The aim, Iñárritu says, was to lend natural-looking situations the feeling of a dream: “We were trying to create the sensation that you are in the flow of someone’s consciousness — the radical point of view you would have if you entered a person’s mind. If you demand logic from this film, you will not find it, because in a dream there is no time, so you cannot demand logic or a chronological order of facts. This film has a liquid nature, and our challenge was to navigate that path by threading the sequences together through the camera movements, lenses and lighting. We were attempting to move through time and space in a very sophisticated way. We didn’t want the movie to look freakish; we wanted it to look natural, but with the sense that things are just a bit off-kilter, because that’s how dreams are.”
A drone was used to capture the dynamic shots that bookend the film: Silverio’s shadow running, leaping and soaring over the desert. “Those shots were quite complicated, because we had to shoot at a certain time, at a certain height and in a specific kind of desert,” Khondji says. “We did clean shots of the desert, and then we did some tests shooting shadows at Churubusco Studios in Mexico City as references, to see how various shadows would look. After that, the shadow was added to the desert shots as a digital effect.”
An Immersive “Oner”
All of the filmmakers’ key strategies come together during a sequence in which Silverio and his family attend a lively celebration in Mexico honoring his career achievements. Following a screening in a local theater showcasing his documentary work, the Gamas make their way to a large Mexican nightclub. Later, in a jaw-dropping single-take shot, Silverio and his wife make their way from a balcony to the dance floor — where, surrounded by well-wishers, the entire family busts out their best moves while the crowd erupts in a joyous outburst of pride for their native son. As the scene progresses, the camera glides and swoops around the Gamas, as if guided by a magical force.
The impressive set piece was staged at a cavernous Mexican dance hall aptly called the California Dancing Club, which can accommodate up to 15,000 revelers. Iñárritu notes that there were no hidden “stitches” in this continuous take (although several shots were stitched together to create long takes elsewhere in the movie, including a TV studio walk-and-talk). “It took a really long time to prepare for the party sequence,” Iñárritu says. “The timing and the number of lights we had to bring in to show every single corner of the place, with the camera moving 360 degrees, made it very challenging to tell the whole story of that scene — [which is] about the relationships between Silverio and his wife, his daughter, his son and his friends, amid this crazy Mexican gathering filled with politics and his memories. All of that navigation required a lot of time so that everything would look interesting in the foreground, middle ground and background.”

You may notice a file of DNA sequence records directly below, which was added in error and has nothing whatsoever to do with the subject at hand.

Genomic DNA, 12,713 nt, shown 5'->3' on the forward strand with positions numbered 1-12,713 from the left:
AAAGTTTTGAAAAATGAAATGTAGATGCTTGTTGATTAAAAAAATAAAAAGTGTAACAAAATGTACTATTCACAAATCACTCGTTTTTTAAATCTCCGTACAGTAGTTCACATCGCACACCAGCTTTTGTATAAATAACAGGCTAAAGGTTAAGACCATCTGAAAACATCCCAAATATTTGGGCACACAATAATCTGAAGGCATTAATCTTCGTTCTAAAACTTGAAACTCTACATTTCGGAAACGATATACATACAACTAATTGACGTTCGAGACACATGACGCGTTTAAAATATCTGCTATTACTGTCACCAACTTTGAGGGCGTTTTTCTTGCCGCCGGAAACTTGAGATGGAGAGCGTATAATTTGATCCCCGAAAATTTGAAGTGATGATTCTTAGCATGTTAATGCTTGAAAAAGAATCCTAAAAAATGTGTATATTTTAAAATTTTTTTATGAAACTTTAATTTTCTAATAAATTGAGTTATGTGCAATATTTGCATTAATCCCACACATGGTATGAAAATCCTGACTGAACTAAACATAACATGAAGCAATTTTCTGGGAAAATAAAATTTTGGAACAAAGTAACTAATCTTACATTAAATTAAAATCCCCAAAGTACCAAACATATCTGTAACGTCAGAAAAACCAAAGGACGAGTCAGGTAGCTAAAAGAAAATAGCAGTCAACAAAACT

Production designer Caballero confirms that prepping the location was a massive undertaking, involving “a huge prelight and prebuild because the real place is not nearly how it looks in the film. We brought in hundreds of mirrors to create all these strange reflections, as well as an incredible number of lights that the crew installed. We created these huge chandeliers that we could adjust up or down, and there was a lot of detail work with wood grain and this metallic look we created for the stage. It was a major set.”
To capture the intricately choreographed sequence with the fluid moves Iñárritu envisioned, Khondji and the camera team employed the Arri Trinity rig, a hybrid camera stabilizer that combines traditional mechanical stabilization with advanced active electronics that facilitate further stabilization via 32-bit ARM-based gimbal technology. The rig allows for five axes of control, and the operator can move the camera from low mode to high mode during a shot; a joystick can also be used to control a fully stabilized tilt axis, allowing the camera to look up or down. If the operator holds the post at 45 degrees and twists left or right, the camera can even peer around corners in either low or high mode.
“We did use Steadicam on this film, but we also used the Trinity throughout, because you don’t have to choose between low or high mode — you can do both in the same shot,” Khondji says. “We also used it for the desert sequences with the migrants because we wanted to follow them while showing both their faces and their feet. I learned to like the Trinity because it freed us to produce a new kind of vision.”
“It took us about two weeks to shoot the club sequence,” he adds. “We brought in a lot of lights, which we used in combination with a dimmer system and a monitor so we could orchestrate the lighting changes at various points during the single-take shot. That camera move was very, very difficult — Ari Robbins did an absolutely amazing job handling the movie’s Trinity shots. The interactive lighting was also complex, but I was assisted by my gaffer, Thorsten Kosellek; a truly incredible dimmer-board operator, Lukas Hippe; and my excellent DIT, Gabriel Kolodny, who was like a lab on set for us.”
Kosellek notes that his team in Mexico, headed by Andres Medina, spent two weeks just rigging the hall for the sequence, which featured 1,000 extras. The arsenal of lights they brought in included 600 Astera tubes (Titan, Helios and Hyperion) and 20 Astera Ax5s; 40 S60 and eight S120 Arri SkyPanels; 24 Martin Mac Vipers; two Robe BMFL FollowSpots; 20 Robe Spiiders; 10 LiteMat Spectrum 4s; 10 Digital Sputnik DS1s; 15 Chauvet Rogue R2X washes; and 50 LED PAR cans, “with completely new wiring of the house electricity so everything could run through the GrandMA2 console, operated by Lukas.”
Hopping Aboard the LED Train